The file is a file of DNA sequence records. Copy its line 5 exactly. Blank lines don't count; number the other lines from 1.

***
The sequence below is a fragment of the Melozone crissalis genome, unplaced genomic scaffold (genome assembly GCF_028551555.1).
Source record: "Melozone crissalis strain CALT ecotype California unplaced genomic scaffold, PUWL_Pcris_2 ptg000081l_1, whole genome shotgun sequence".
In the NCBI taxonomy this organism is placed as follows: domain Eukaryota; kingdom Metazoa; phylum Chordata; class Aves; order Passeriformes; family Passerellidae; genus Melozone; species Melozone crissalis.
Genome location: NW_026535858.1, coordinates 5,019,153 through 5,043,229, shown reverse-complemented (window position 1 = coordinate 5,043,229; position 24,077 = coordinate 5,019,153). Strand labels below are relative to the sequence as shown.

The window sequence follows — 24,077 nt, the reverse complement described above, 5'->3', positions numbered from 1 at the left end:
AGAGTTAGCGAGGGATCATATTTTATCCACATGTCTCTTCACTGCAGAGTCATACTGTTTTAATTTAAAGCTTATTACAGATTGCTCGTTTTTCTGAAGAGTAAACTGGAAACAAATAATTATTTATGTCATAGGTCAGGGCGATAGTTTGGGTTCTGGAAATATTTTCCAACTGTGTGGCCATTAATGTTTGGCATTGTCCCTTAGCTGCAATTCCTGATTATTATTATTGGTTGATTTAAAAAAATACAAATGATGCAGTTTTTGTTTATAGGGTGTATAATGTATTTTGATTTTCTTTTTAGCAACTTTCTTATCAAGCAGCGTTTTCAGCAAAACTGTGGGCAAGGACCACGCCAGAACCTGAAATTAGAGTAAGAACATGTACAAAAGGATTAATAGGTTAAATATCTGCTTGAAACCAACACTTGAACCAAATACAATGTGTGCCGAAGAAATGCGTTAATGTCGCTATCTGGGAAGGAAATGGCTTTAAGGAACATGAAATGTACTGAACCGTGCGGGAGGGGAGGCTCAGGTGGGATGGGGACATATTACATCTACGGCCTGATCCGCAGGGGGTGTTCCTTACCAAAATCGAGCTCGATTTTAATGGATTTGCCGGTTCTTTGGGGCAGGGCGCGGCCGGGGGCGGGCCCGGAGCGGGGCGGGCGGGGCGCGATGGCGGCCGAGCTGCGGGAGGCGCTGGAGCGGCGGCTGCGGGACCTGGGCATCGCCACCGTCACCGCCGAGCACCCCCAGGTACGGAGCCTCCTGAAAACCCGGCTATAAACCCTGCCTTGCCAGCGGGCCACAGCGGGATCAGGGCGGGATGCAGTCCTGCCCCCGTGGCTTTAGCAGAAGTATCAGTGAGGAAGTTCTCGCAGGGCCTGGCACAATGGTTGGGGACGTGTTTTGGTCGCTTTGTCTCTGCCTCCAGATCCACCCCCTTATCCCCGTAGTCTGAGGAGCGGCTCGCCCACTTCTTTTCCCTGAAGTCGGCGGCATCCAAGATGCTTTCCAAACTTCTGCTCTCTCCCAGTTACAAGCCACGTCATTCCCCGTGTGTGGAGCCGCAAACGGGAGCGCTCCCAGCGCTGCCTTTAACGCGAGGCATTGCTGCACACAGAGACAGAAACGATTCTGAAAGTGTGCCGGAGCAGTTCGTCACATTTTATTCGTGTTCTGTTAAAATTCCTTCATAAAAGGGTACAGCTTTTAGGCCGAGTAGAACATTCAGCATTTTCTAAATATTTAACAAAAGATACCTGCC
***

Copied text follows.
The window sequence follows — 24,077 nt, the reverse complement described above, 5'->3', positions numbered from 1 at the left end: